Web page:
Cyber trends for 2019
Juniper Research has estimated that cybercrime could rise by as much as 175% over the next 5 years and, of course, as hackers get more sophisticated and determined to succeed, so must we make sure we are doing all we can to make life difficult for them. Why be an easy target? It’s not just large-scale organisations like banks and hospitals that are the targets for cyber crime.
Hackers infiltrate every level of business to add links and diverts to other websites, they compromise your client data (could your business afford even a sniff of that?) and generally cause trouble whilst they are poking around your systems. There is much in the news about wide-spread attacks, one of the latest being the new energy smart meters that we are being urged to introduce to our homes. It is anticipated that these could be a relatively easy target – which brings all sorts of other, mass consumer, digitally connected devices into question. However, many hackers go for the low hanging fruit which means they will enjoy easy pickings and wreak havoc within businesses who aren’t protecting themselves sufficiently.
We are reading about botnets, swarm networks and hive nets to name just a few of the ways our systems are being targeted. The level of complexity is such that it is hard to put into words for a savvy IT business, let alone the man in the street. It’s complicated and, most importantly, it’s not going away anytime soon. We work very hard to make sure that docSAFE is protected under multiple layers of security and this is something we have always done to stay ahead of the game. We are always updating, improving and building the layers we employ – to protect your data and also all the data you hold on clients, suppliers and your staff, for example. This isn’t just for GDPR – it’s for business survival!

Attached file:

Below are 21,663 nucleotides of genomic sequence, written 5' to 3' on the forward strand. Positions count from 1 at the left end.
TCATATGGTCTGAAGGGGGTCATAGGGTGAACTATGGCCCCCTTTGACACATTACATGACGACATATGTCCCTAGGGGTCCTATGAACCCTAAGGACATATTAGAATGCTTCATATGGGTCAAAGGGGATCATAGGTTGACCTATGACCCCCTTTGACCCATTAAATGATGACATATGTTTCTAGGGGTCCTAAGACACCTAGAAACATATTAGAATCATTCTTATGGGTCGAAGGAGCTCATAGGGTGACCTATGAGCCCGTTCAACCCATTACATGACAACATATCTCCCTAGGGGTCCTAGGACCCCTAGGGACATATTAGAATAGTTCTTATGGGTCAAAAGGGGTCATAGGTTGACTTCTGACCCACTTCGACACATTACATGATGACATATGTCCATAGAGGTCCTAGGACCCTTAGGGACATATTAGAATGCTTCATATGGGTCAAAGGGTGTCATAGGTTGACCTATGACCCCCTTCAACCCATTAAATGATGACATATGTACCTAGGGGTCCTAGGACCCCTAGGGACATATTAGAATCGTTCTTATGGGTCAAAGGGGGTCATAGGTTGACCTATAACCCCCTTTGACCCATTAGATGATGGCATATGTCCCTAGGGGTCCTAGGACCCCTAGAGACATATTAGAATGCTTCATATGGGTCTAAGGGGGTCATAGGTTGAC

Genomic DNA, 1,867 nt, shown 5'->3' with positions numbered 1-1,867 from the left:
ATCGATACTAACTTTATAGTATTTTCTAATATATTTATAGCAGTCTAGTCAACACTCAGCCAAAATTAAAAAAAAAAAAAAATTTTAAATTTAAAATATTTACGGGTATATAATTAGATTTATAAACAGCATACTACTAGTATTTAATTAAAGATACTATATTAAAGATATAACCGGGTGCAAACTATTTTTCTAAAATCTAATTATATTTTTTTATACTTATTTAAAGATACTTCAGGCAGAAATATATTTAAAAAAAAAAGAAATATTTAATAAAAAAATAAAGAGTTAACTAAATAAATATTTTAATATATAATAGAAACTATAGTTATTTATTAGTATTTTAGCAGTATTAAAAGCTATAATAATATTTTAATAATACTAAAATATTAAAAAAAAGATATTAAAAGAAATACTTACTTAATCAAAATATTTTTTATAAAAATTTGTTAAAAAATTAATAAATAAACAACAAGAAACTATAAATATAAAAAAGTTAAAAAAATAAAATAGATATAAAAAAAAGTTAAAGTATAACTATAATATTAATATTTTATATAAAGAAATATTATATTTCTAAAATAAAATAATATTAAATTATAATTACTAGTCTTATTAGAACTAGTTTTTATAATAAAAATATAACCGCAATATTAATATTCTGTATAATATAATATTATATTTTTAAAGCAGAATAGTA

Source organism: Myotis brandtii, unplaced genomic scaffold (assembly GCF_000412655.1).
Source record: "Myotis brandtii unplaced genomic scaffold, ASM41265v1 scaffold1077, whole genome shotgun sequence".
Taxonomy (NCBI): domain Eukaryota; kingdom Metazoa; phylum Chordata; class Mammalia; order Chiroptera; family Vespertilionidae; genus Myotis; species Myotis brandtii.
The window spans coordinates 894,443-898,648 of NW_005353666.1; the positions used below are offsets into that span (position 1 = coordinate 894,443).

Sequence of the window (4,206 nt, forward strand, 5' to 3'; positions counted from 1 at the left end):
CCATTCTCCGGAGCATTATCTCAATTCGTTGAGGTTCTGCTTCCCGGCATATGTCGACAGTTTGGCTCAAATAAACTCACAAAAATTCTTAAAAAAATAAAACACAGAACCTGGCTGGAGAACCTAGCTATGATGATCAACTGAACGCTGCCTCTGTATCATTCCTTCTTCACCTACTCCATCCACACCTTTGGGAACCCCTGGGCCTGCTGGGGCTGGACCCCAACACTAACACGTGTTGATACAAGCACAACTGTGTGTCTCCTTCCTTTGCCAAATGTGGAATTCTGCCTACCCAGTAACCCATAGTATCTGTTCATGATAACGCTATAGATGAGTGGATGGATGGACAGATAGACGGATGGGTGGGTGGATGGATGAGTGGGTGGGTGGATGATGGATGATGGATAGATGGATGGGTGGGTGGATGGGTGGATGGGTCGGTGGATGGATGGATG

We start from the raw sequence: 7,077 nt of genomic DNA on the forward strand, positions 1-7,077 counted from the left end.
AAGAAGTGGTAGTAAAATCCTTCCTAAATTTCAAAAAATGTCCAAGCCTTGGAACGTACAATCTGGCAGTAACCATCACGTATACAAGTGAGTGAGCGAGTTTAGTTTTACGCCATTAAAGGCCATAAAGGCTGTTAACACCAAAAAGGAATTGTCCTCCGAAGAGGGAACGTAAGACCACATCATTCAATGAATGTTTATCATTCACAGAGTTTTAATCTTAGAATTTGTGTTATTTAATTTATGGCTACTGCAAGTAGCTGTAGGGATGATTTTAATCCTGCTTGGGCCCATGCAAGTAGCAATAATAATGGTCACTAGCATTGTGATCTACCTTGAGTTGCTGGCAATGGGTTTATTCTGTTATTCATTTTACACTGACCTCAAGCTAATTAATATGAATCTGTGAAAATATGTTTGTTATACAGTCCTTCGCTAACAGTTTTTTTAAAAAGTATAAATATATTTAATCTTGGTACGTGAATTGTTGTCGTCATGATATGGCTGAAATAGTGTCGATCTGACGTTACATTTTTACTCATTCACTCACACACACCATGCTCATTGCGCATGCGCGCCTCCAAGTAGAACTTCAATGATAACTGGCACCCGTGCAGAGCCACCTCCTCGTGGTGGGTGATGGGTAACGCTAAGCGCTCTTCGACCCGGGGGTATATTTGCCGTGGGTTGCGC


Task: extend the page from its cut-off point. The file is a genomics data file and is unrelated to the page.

“Given the benefits of the networked world, the move to digitalisation isn’t going to slow down. It’s important we realistically assess our dependence upon cyber and the potential consequences of a disruptive attack. Maintaining physical backups or other redundancies, changing operational processes, and even keeping less data can reduce the impact of a successful attack.” says Suzanne Spalding, former DHS Under Secretary, USA.
It is expected we will see more ransomware – malicious software that blocks access to a computer system until a sum of money is paid. Crypto-jacking – the practice of taking over a device or network of devices to operate a crypto mining operation (a digital or virtual currency that is used and operated independently of a bank) and other such attacks.
Talk to us and make sure you don’t fall victim to any cyber crime this year.
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